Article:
First, you must decide what shade of blue you want to dye with your vat. We refer to light, medium, and dark indigo vats as a way to talk about the amount of indigo in each vat and how much and how dark a vat will dip. However, since indigo dyeing involves layering multiple dips on a piece to build up the color, it’s possible to dye something a dark blue in a light indigo vat, but it will take more dips in the vat and more time to build up the color. It is difficult to dye a light blue in a dark vat as the fiber is not in the vat long enough for the indigo to strongly attach and the light shade may streak, fade or wash out.

Seven swatches of blue fabric from very pale on the left to dark navy blue on the right
This range of indigo shades was achieved with a 7gpL fructose vat in Aboubakar Fofana’s indigo workshop.
  • The amount of indigo in a vat is expressed as grams of indigo per liter of liquid in the vat, or gpL
  • Calculate the amount of liquid that your vat container can hold, leaving room for you to dip textiles into the vat without crowding or touching the sediment layer at the bottom of the vat. Our example is using a 5 gallon bucket, which is approximately 19 liters. However, since we need enough room to add fibers without overflowing the bucket, we will make a vat of 4.2 gallons, or 16 liters.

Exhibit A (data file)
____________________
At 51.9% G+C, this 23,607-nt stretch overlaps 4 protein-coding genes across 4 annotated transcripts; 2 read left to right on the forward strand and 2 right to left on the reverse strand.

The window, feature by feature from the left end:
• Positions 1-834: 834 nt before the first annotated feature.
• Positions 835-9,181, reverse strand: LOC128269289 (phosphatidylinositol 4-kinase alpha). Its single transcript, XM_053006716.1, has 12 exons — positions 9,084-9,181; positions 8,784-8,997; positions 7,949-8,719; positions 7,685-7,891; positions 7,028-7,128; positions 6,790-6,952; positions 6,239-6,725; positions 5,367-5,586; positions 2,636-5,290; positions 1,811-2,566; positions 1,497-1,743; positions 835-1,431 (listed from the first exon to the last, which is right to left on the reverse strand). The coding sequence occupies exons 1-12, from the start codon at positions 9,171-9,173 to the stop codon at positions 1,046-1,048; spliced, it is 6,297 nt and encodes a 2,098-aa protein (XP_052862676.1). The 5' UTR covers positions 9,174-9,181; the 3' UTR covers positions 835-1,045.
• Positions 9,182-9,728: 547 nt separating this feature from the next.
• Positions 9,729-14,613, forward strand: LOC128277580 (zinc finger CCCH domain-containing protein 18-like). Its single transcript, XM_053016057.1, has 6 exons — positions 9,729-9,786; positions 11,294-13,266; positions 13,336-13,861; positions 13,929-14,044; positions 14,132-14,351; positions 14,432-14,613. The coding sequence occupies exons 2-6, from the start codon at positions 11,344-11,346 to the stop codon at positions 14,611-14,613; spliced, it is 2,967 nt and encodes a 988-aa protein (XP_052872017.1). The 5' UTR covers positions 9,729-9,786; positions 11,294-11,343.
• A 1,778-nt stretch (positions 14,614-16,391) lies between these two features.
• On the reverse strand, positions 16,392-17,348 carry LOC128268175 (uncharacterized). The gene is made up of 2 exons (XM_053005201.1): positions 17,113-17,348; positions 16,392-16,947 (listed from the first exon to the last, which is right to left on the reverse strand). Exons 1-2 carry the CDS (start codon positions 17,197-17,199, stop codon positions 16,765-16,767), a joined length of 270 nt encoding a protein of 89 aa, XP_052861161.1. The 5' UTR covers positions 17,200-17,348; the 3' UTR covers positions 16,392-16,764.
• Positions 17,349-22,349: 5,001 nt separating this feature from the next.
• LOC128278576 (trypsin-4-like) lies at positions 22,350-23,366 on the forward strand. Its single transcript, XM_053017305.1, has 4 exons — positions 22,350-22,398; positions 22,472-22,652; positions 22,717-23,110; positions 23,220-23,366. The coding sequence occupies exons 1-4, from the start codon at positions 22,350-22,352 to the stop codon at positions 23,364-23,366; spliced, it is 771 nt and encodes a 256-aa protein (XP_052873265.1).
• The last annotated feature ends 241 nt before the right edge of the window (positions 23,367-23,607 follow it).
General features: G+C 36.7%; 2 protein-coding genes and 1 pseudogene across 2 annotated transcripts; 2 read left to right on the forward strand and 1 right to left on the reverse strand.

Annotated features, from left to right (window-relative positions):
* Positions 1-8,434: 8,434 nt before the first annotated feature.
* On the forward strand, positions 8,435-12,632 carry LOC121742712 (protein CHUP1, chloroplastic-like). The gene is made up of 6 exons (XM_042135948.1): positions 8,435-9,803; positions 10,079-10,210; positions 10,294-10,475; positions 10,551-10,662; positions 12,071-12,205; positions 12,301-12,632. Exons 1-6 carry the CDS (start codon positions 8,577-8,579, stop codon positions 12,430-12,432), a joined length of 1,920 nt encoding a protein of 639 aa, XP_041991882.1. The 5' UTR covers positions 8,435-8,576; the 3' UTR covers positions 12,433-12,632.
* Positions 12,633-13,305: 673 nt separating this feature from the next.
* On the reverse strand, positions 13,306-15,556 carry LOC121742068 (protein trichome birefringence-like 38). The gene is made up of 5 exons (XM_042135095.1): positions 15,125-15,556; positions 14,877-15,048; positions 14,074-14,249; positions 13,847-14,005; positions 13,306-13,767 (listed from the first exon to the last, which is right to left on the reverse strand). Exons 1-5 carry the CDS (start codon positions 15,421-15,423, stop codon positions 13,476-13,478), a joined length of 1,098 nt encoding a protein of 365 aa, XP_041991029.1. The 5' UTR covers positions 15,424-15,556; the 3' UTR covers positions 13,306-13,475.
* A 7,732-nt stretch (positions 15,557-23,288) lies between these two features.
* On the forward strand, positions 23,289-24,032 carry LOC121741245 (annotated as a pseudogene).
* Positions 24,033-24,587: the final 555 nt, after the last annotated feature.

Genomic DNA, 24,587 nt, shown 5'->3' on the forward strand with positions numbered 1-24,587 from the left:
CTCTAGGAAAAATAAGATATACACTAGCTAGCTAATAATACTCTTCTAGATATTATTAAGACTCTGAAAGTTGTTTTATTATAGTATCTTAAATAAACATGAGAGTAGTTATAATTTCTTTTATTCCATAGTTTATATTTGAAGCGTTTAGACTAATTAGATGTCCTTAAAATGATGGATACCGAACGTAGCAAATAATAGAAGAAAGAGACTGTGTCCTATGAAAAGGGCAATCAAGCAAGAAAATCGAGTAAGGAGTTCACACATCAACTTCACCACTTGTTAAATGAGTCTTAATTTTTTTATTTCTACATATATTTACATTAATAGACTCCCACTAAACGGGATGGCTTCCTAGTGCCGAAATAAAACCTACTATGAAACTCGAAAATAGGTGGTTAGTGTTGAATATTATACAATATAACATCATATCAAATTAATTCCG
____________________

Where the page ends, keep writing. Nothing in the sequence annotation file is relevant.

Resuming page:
• Use these gpL guidelines based on what shade of blue you want to achieve. 
  • Once you know the amount of indigo you want to use in your vat, you can calculate the other ingredients based off of this gpL number.

These amounts are for natural indigo powder, not for fresh indigo leaves, sukumo or instant indigo. If you have made your own indigo pigment, you can experiment to see how much makes a light, medium or dark vat.

How much indigo to use in your vat in gpL

  • For a light to medium vat, use between 2.0 and 2.5 grams of indigo per liter of vat liquid
  • For a medium-dark vat, use 3 to 6 grams of indigo per liter of vat liquid
  • For a dark vat, use 7 to 10 grams of indigo per liter of vat liquid

How to calculate the amount of indigo, calcium hydroxide and fructose in the vat

A fructose vat is built with one part indigo, two parts calcium hydroxide, and three parts fructose. Sample measurements are below.

Desired Shade of BlueWaterIndigo gpLIndigo in gramsCalcium HydroxideFructose
Light16L2 grams per liter32g64g96g
Medium16L5 grams per liter80g160g240g
Dark16L8 grams per liter128g256g384g

As an example, let’s say we want to create a dark vat in a 5 gallon bucket with 7 grams of indigo per liter of water (7gpL).

Indigo: 16 liters x 7 grams of indigo (for a dark vat) = 112 grams of indigo
Calcium hydroxide: 16 liters x 14 grams of calcium hydroxide = 224 grams (double the amount of indigo)
Fructose: 16 liters x 21 grams of fructose = 336 grams (triple the amount of indigo)